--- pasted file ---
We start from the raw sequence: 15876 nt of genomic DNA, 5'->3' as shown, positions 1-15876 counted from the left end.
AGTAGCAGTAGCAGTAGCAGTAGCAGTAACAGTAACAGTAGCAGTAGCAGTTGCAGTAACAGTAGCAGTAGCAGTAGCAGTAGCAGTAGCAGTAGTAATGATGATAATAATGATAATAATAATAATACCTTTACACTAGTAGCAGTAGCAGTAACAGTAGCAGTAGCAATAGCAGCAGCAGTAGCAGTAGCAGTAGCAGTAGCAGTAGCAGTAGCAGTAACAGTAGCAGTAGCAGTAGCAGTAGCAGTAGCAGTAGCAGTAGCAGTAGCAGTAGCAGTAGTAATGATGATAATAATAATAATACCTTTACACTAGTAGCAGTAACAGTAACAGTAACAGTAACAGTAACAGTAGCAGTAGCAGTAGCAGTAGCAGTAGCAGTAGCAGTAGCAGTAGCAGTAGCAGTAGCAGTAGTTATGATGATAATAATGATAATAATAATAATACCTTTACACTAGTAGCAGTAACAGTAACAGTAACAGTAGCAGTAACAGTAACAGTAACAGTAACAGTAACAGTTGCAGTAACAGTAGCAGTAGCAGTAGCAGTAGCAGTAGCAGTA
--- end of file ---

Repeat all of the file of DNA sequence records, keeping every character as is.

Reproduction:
We start from the raw sequence: 15876 nt of genomic DNA, 5'->3' as shown, positions 1-15876 counted from the left end.
AGTAGCAGTAGCAGTAGCAGTAGCAGTAACAGTAACAGTAGCAGTAGCAGTTGCAGTAACAGTAGCAGTAGCAGTAGCAGTAGCAGTAGCAGTAGTAATGATGATAATAATGATAATAATAATAATACCTTTACACTAGTAGCAGTAGCAGTAACAGTAGCAGTAGCAATAGCAGCAGCAGTAGCAGTAGCAGTAGCAGTAGCAGTAGCAGTAGCAGTAACAGTAGCAGTAGCAGTAGCAGTAGCAGTAGCAGTAGCAGTAGCAGTAGCAGTAGCAGTAGTAATGATGATAATAATAATAATACCTTTACACTAGTAGCAGTAACAGTAACAGTAACAGTAACAGTAACAGTAGCAGTAGCAGTAGCAGTAGCAGTAGCAGTAGCAGTAGCAGTAGCAGTAGCAGTAGCAGTAGTTATGATGATAATAATGATAATAATAATAATACCTTTACACTAGTAGCAGTAACAGTAACAGTAACAGTAGCAGTAACAGTAACAGTAACAGTAACAGTAACAGTTGCAGTAACAGTAGCAGTAGCAGTAGCAGTAGCAGTAGCAGTA